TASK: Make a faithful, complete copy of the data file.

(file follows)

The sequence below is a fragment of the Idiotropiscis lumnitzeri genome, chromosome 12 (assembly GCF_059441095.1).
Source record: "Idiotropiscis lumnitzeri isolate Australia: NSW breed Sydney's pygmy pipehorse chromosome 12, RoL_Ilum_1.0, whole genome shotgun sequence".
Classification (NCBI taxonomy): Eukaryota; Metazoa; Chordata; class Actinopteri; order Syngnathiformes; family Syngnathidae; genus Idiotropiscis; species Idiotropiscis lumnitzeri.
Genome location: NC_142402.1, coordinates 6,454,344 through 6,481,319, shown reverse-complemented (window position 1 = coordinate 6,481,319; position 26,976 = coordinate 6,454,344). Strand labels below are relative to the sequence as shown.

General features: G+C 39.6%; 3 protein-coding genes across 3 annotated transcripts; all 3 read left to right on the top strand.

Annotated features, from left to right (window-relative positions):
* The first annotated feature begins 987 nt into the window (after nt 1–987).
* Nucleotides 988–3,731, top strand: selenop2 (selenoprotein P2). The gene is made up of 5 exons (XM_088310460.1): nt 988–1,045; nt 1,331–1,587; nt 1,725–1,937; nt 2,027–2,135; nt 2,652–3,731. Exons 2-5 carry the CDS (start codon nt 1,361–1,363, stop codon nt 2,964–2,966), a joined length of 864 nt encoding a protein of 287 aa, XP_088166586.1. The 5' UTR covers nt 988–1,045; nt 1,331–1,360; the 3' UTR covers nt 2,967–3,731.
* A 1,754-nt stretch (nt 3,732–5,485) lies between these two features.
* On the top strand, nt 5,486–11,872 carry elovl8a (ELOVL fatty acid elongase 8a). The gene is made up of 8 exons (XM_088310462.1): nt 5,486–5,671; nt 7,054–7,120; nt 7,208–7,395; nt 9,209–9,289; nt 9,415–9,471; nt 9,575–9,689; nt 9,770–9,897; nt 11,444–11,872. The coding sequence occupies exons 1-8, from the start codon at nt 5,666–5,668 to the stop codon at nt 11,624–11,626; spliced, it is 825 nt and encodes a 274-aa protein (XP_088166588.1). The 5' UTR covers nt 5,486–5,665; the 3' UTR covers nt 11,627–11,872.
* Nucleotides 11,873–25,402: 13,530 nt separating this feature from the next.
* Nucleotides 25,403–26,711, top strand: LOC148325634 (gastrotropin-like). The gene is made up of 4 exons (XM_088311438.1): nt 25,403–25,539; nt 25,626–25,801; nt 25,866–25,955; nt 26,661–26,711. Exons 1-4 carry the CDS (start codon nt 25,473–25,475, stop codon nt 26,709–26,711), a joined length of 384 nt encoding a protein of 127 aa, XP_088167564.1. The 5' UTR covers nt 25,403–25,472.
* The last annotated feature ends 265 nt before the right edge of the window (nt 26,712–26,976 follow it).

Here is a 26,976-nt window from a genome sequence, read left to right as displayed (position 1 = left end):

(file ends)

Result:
The sequence below is a fragment of the Idiotropiscis lumnitzeri genome, chromosome 12 (assembly GCF_059441095.1).
Source record: "Idiotropiscis lumnitzeri isolate Australia: NSW breed Sydney's pygmy pipehorse chromosome 12, RoL_Ilum_1.0, whole genome shotgun sequence".
Classification (NCBI taxonomy): Eukaryota; Metazoa; Chordata; class Actinopteri; order Syngnathiformes; family Syngnathidae; genus Idiotropiscis; species Idiotropiscis lumnitzeri.
Genome location: NC_142402.1, coordinates 6,454,344 through 6,481,319, shown reverse-complemented (window position 1 = coordinate 6,481,319; position 26,976 = coordinate 6,454,344). Strand labels below are relative to the sequence as shown.

General features: G+C 39.6%; 3 protein-coding genes across 3 annotated transcripts; all 3 read left to right on the top strand.

Annotated features, from left to right (window-relative positions):
* The first annotated feature begins 987 nt into the window (after nt 1–987).
* Nucleotides 988–3,731, top strand: selenop2 (selenoprotein P2). The gene is made up of 5 exons (XM_088310460.1): nt 988–1,045; nt 1,331–1,587; nt 1,725–1,937; nt 2,027–2,135; nt 2,652–3,731. Exons 2-5 carry the CDS (start codon nt 1,361–1,363, stop codon nt 2,964–2,966), a joined length of 864 nt encoding a protein of 287 aa, XP_088166586.1. The 5' UTR covers nt 988–1,045; nt 1,331–1,360; the 3' UTR covers nt 2,967–3,731.
* A 1,754-nt stretch (nt 3,732–5,485) lies between these two features.
* On the top strand, nt 5,486–11,872 carry elovl8a (ELOVL fatty acid elongase 8a). The gene is made up of 8 exons (XM_088310462.1): nt 5,486–5,671; nt 7,054–7,120; nt 7,208–7,395; nt 9,209–9,289; nt 9,415–9,471; nt 9,575–9,689; nt 9,770–9,897; nt 11,444–11,872. The coding sequence occupies exons 1-8, from the start codon at nt 5,666–5,668 to the stop codon at nt 11,624–11,626; spliced, it is 825 nt and encodes a 274-aa protein (XP_088166588.1). The 5' UTR covers nt 5,486–5,665; the 3' UTR covers nt 11,627–11,872.
* Nucleotides 11,873–25,402: 13,530 nt separating this feature from the next.
* Nucleotides 25,403–26,711, top strand: LOC148325634 (gastrotropin-like). The gene is made up of 4 exons (XM_088311438.1): nt 25,403–25,539; nt 25,626–25,801; nt 25,866–25,955; nt 26,661–26,711. Exons 1-4 carry the CDS (start codon nt 25,473–25,475, stop codon nt 26,709–26,711), a joined length of 384 nt encoding a protein of 127 aa, XP_088167564.1. The 5' UTR covers nt 25,403–25,472.
* The last annotated feature ends 265 nt before the right edge of the window (nt 26,712–26,976 follow it).

Here is a 26,976-nt window from a genome sequence, read left to right as displayed (position 1 = left end):